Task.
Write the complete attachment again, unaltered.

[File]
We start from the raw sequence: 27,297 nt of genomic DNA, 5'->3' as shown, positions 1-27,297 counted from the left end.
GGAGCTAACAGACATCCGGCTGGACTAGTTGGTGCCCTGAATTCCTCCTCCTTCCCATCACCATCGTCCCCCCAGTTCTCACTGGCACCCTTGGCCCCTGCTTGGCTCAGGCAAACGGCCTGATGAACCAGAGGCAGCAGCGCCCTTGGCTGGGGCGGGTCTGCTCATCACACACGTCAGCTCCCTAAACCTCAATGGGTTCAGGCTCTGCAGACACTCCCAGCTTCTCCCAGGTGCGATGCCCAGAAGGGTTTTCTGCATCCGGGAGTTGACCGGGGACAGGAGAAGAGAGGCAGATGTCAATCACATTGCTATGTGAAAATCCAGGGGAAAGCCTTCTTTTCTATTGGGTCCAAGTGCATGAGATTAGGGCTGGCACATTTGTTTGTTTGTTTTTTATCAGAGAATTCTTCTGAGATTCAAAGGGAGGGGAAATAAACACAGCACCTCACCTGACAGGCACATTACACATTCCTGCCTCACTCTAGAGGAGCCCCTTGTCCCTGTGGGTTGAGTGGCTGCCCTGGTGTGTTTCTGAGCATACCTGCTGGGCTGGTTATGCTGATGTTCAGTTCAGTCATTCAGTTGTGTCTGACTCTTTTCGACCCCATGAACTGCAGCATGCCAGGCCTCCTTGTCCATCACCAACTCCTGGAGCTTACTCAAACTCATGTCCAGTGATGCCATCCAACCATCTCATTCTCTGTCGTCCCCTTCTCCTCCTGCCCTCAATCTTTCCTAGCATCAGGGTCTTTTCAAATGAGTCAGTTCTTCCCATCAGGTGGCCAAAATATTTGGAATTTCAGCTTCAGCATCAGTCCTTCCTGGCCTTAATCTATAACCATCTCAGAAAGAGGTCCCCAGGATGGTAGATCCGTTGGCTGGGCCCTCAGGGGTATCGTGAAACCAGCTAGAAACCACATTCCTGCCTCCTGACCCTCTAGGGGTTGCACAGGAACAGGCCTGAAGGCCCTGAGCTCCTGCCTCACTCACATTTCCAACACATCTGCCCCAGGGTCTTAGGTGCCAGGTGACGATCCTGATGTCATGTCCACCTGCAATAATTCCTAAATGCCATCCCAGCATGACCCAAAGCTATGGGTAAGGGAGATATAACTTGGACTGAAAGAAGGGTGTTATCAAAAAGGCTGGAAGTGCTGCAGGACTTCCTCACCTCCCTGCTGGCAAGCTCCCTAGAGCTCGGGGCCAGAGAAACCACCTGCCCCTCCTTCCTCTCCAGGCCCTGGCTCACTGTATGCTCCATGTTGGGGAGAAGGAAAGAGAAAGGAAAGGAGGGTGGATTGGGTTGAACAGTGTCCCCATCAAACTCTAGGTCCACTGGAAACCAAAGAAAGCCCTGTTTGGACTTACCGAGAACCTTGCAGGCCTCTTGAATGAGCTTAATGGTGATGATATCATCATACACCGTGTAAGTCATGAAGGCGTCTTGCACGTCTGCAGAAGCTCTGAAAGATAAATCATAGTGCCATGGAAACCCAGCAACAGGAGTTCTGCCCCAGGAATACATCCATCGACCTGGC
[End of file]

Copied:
We start from the raw sequence: 27,297 nt of genomic DNA, 5'->3' as shown, positions 1-27,297 counted from the left end.
GGAGCTAACAGACATCCGGCTGGACTAGTTGGTGCCCTGAATTCCTCCTCCTTCCCATCACCATCGTCCCCCCAGTTCTCACTGGCACCCTTGGCCCCTGCTTGGCTCAGGCAAACGGCCTGATGAACCAGAGGCAGCAGCGCCCTTGGCTGGGGCGGGTCTGCTCATCACACACGTCAGCTCCCTAAACCTCAATGGGTTCAGGCTCTGCAGACACTCCCAGCTTCTCCCAGGTGCGATGCCCAGAAGGGTTTTCTGCATCCGGGAGTTGACCGGGGACAGGAGAAGAGAGGCAGATGTCAATCACATTGCTATGTGAAAATCCAGGGGAAAGCCTTCTTTTCTATTGGGTCCAAGTGCATGAGATTAGGGCTGGCACATTTGTTTGTTTGTTTTTTATCAGAGAATTCTTCTGAGATTCAAAGGGAGGGGAAATAAACACAGCACCTCACCTGACAGGCACATTACACATTCCTGCCTCACTCTAGAGGAGCCCCTTGTCCCTGTGGGTTGAGTGGCTGCCCTGGTGTGTTTCTGAGCATACCTGCTGGGCTGGTTATGCTGATGTTCAGTTCAGTCATTCAGTTGTGTCTGACTCTTTTCGACCCCATGAACTGCAGCATGCCAGGCCTCCTTGTCCATCACCAACTCCTGGAGCTTACTCAAACTCATGTCCAGTGATGCCATCCAACCATCTCATTCTCTGTCGTCCCCTTCTCCTCCTGCCCTCAATCTTTCCTAGCATCAGGGTCTTTTCAAATGAGTCAGTTCTTCCCATCAGGTGGCCAAAATATTTGGAATTTCAGCTTCAGCATCAGTCCTTCCTGGCCTTAATCTATAACCATCTCAGAAAGAGGTCCCCAGGATGGTAGATCCGTTGGCTGGGCCCTCAGGGGTATCGTGAAACCAGCTAGAAACCACATTCCTGCCTCCTGACCCTCTAGGGGTTGCACAGGAACAGGCCTGAAGGCCCTGAGCTCCTGCCTCACTCACATTTCCAACACATCTGCCCCAGGGTCTTAGGTGCCAGGTGACGATCCTGATGTCATGTCCACCTGCAATAATTCCTAAATGCCATCCCAGCATGACCCAAAGCTATGGGTAAGGGAGATATAACTTGGACTGAAAGAAGGGTGTTATCAAAAAGGCTGGAAGTGCTGCAGGACTTCCTCACCTCCCTGCTGGCAAGCTCCCTAGAGCTCGGGGCCAGAGAAACCACCTGCCCCTCCTTCCTCTCCAGGCCCTGGCTCACTGTATGCTCCATGTTGGGGAGAAGGAAAGAGAAAGGAAAGGAGGGTGGATTGGGTTGAACAGTGTCCCCATCAAACTCTAGGTCCACTGGAAACCAAAGAAAGCCCTGTTTGGACTTACCGAGAACCTTGCAGGCCTCTTGAATGAGCTTAATGGTGATGATATCATCATACACCGTGTAAGTCATGAAGGCGTCTTGCACGTCTGCAGAAGCTCTGAAAGATAAATCATAGTGCCATGGAAACCCAGCAACAGGAGTTCTGCCCCAGGAATACATCCATCGACCTGGC